La Sconosciuta (The Unknown) (The Other Woman) (2008)
Critic Consensus: If it's occasionally manipulative, this Italian melodrama mixes thriller conventions with a poignant love story and keeps the tension rolling from start to finish.
La Sconosciuta (The Unknown) (The Other Woman) Videos
as Irene/The Unknown Woman
as Valeria Adacher
as Donato Adacher
as Irena's Lawyer
as Thea Adacher
as Irena's lover
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Critic Reviews for La Sconosciuta (The Unknown) (The Other Woman)
Tornatore, best known for Cinema Paradiso, has meticulously crafted a story that's at times so raw it hurts to watch. Its action blends piercingly lit flashbacks and dream sequences with a gray, prosaic present in an unnamed Italian city.
The Unknown Woman falters when it falls into exploitation and fatal contrivance.
The film has major problems blending the strong social theme of exploitation and white slavery with Tornatore's noirish screenplay, full of holes and improbabilities.
Plays like a cross between Hitchcock and tabloid feminism, a mix that shouldn't work and doesn't.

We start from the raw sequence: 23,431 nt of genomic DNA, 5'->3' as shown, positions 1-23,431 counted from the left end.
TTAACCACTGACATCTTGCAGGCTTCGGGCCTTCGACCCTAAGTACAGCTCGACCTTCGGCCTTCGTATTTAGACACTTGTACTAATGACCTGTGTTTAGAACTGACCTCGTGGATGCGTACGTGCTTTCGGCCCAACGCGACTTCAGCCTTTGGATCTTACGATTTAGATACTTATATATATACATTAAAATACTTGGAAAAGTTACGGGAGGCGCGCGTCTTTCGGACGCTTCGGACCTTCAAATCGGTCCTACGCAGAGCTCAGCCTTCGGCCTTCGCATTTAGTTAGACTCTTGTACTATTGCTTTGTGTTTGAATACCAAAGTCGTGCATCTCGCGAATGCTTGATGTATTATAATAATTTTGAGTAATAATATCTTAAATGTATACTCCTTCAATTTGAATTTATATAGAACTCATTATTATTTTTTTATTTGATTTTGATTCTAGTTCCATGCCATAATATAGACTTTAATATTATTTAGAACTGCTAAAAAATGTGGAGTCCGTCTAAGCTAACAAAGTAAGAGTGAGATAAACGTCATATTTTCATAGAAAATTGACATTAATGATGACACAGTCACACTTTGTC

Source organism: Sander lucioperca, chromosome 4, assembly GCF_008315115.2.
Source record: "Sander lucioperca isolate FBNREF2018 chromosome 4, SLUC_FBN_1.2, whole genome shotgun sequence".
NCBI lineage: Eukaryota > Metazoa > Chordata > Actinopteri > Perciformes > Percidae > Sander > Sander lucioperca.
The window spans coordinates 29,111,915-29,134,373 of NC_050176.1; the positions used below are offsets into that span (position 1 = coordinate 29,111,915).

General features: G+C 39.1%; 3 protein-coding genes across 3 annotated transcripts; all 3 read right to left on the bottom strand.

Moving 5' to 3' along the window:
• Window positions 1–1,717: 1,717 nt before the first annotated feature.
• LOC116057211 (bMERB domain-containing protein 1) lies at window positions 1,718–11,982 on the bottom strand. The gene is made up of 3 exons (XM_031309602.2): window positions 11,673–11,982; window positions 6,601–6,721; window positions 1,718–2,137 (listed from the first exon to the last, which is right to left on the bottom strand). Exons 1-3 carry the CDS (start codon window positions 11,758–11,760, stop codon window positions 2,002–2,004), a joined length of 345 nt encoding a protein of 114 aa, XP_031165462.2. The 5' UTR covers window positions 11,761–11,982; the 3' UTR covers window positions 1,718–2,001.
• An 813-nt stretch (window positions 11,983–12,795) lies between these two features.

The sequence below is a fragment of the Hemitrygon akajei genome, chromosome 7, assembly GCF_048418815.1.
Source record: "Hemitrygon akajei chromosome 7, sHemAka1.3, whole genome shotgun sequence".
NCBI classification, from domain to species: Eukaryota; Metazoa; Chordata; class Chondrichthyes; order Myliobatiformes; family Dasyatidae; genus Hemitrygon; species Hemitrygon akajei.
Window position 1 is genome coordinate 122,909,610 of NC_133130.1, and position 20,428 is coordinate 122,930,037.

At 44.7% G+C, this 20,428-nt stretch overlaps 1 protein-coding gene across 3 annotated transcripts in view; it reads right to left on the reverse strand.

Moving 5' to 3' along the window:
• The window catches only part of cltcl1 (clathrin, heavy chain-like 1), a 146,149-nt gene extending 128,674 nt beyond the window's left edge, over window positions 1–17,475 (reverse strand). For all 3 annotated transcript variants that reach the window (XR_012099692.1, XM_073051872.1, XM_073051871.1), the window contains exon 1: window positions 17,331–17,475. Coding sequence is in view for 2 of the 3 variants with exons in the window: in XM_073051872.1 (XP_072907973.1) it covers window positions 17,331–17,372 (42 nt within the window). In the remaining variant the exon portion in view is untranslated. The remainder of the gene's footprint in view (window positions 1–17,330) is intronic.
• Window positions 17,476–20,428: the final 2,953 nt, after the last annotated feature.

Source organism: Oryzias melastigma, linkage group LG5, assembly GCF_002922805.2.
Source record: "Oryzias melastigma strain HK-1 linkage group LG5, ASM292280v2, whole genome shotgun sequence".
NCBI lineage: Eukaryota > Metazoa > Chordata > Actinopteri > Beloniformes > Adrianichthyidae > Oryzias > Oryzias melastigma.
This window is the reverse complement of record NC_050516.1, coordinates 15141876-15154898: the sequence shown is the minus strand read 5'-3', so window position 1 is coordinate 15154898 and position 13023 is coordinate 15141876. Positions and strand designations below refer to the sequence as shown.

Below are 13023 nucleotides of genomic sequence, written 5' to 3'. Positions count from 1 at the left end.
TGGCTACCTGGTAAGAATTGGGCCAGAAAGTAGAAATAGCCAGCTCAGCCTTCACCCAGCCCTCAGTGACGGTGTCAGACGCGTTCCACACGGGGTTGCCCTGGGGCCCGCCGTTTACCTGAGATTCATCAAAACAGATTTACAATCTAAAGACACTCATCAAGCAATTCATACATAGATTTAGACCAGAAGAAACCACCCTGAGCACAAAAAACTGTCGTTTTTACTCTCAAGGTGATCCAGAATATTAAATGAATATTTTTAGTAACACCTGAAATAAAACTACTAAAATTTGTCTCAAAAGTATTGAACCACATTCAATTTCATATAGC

A spellbinder with a lot of Hitchcock touches and an Ennio Morricone score to match.
Audience Reviews for La Sconosciuta (The Unknown) (The Other Woman)
For me, it turned out to be an average thriller, with okay performances. That you can see the twist coming was not as much a problem as its pacing. Relatively necessary sequences were rushed through, while hardly important scenes were allotted unnecessarily more time. Besides, the over-exposure was exceedingly forced in with the "script's requirement" excuse. Other than that, it's quite watchable; just hope enough is left. Thankfully, it ain't thoroughly disappointing, and has a few moments.
I found this movie a little odd. A little disturbing. A little confusing....and just not very well written, in my opinion. Too many loose ends, also.
Tornatore shaking off the etiquette of sensible coming of age storyteller with this insidious and violent intrigue with traces of giallo and the unavoidable Hitchcock (a femenine character sort of traumatized femme fatale with similar neurotic antics to those of Tippi Hedren in "Marnie", and Ennio Morricone's music uses Herrmann-esque violins. The only flaw: Michele Placido's character, underdeveloped and sometimes bordering caricature. Nevertheless, its suspenseful and rythmic plot never decays, ending up in a pretty pleasant way.
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